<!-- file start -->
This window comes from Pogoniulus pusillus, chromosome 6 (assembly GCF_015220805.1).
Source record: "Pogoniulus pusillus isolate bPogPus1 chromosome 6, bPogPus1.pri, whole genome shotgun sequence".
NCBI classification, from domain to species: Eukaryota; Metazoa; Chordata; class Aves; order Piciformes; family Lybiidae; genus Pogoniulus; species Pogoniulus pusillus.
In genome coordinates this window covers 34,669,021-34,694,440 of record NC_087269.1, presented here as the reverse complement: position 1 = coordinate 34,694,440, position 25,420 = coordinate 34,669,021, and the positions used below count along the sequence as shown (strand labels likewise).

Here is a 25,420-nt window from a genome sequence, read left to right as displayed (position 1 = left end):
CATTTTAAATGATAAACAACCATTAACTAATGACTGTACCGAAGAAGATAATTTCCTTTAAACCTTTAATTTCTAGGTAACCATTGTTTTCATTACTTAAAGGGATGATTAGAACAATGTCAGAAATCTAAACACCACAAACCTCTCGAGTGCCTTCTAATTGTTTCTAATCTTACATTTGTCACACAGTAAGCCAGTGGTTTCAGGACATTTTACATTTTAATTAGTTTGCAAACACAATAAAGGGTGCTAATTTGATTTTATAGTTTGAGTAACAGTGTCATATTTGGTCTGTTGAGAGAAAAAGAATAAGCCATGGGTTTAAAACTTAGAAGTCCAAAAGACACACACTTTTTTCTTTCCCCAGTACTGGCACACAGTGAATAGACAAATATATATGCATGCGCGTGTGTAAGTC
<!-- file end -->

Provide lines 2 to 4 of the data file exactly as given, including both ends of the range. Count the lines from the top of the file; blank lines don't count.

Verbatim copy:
Source record: "Pogoniulus pusillus isolate bPogPus1 chromosome 6, bPogPus1.pri, whole genome shotgun sequence".
NCBI classification, from domain to species: Eukaryota; Metazoa; Chordata; class Aves; order Piciformes; family Lybiidae; genus Pogoniulus; species Pogoniulus pusillus.
In genome coordinates this window covers 34,669,021-34,694,440 of record NC_087269.1, presented here as the reverse complement: position 1 = coordinate 34,694,440, position 25,420 = coordinate 34,669,021, and the positions used below count along the sequence as shown (strand labels likewise).